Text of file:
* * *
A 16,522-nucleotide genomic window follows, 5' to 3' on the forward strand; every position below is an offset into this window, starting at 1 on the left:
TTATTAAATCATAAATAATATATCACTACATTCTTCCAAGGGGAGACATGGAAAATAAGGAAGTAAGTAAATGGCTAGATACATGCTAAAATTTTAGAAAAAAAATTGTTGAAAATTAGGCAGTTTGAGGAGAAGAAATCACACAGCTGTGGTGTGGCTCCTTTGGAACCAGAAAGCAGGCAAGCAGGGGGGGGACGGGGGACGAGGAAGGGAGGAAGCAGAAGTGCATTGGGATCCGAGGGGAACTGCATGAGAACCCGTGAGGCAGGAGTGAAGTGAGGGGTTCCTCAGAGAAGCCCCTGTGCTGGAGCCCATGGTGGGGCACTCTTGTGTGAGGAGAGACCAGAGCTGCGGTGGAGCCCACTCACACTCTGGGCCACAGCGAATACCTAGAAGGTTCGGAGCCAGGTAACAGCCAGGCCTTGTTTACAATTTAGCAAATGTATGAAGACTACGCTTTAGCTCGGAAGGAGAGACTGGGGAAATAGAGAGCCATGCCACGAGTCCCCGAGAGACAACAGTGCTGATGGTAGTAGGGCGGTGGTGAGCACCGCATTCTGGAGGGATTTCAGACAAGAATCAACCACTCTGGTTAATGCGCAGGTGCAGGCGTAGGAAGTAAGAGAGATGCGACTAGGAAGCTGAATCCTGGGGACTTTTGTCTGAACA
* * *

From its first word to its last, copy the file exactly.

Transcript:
A 16,522-nucleotide genomic window follows, 5' to 3' on the forward strand; every position below is an offset into this window, starting at 1 on the left:
TTATTAAATCATAAATAATATATCACTACATTCTTCCAAGGGGAGACATGGAAAATAAGGAAGTAAGTAAATGGCTAGATACATGCTAAAATTTTAGAAAAAAAATTGTTGAAAATTAGGCAGTTTGAGGAGAAGAAATCACACAGCTGTGGTGTGGCTCCTTTGGAACCAGAAAGCAGGCAAGCAGGGGGGGGACGGGGGACGAGGAAGGGAGGAAGCAGAAGTGCATTGGGATCCGAGGGGAACTGCATGAGAACCCGTGAGGCAGGAGTGAAGTGAGGGGTTCCTCAGAGAAGCCCCTGTGCTGGAGCCCATGGTGGGGCACTCTTGTGTGAGGAGAGACCAGAGCTGCGGTGGAGCCCACTCACACTCTGGGCCACAGCGAATACCTAGAAGGTTCGGAGCCAGGTAACAGCCAGGCCTTGTTTACAATTTAGCAAATGTATGAAGACTACGCTTTAGCTCGGAAGGAGAGACTGGGGAAATAGAGAGCCATGCCACGAGTCCCCGAGAGACAACAGTGCTGATGGTAGTAGGGCGGTGGTGAGCACCGCATTCTGGAGGGATTTCAGACAAGAATCAACCACTCTGGTTAATGCGCAGGTGCAGGCGTAGGAAGTAAGAGAGATGCGACTAGGAAGCTGAATCCTGGGGACTTTTGTCTGAACA